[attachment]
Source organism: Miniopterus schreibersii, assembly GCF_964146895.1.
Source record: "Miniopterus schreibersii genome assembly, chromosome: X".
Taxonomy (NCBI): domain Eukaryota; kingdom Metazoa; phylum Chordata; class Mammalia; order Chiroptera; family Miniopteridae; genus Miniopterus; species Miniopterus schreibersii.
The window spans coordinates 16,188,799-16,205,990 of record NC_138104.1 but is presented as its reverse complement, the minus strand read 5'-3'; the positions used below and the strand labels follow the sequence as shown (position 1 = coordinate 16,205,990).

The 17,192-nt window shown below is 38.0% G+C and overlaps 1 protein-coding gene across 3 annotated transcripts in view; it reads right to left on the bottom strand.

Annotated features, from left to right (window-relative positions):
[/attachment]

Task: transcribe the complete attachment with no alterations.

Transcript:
Source organism: Miniopterus schreibersii, assembly GCF_964146895.1.
Source record: "Miniopterus schreibersii genome assembly, chromosome: X".
Taxonomy (NCBI): domain Eukaryota; kingdom Metazoa; phylum Chordata; class Mammalia; order Chiroptera; family Miniopteridae; genus Miniopterus; species Miniopterus schreibersii.
The window spans coordinates 16,188,799-16,205,990 of record NC_138104.1 but is presented as its reverse complement, the minus strand read 5'-3'; the positions used below and the strand labels follow the sequence as shown (position 1 = coordinate 16,205,990).

The 17,192-nt window shown below is 38.0% G+C and overlaps 1 protein-coding gene across 3 annotated transcripts in view; it reads right to left on the bottom strand.

Annotated features, from left to right (window-relative positions):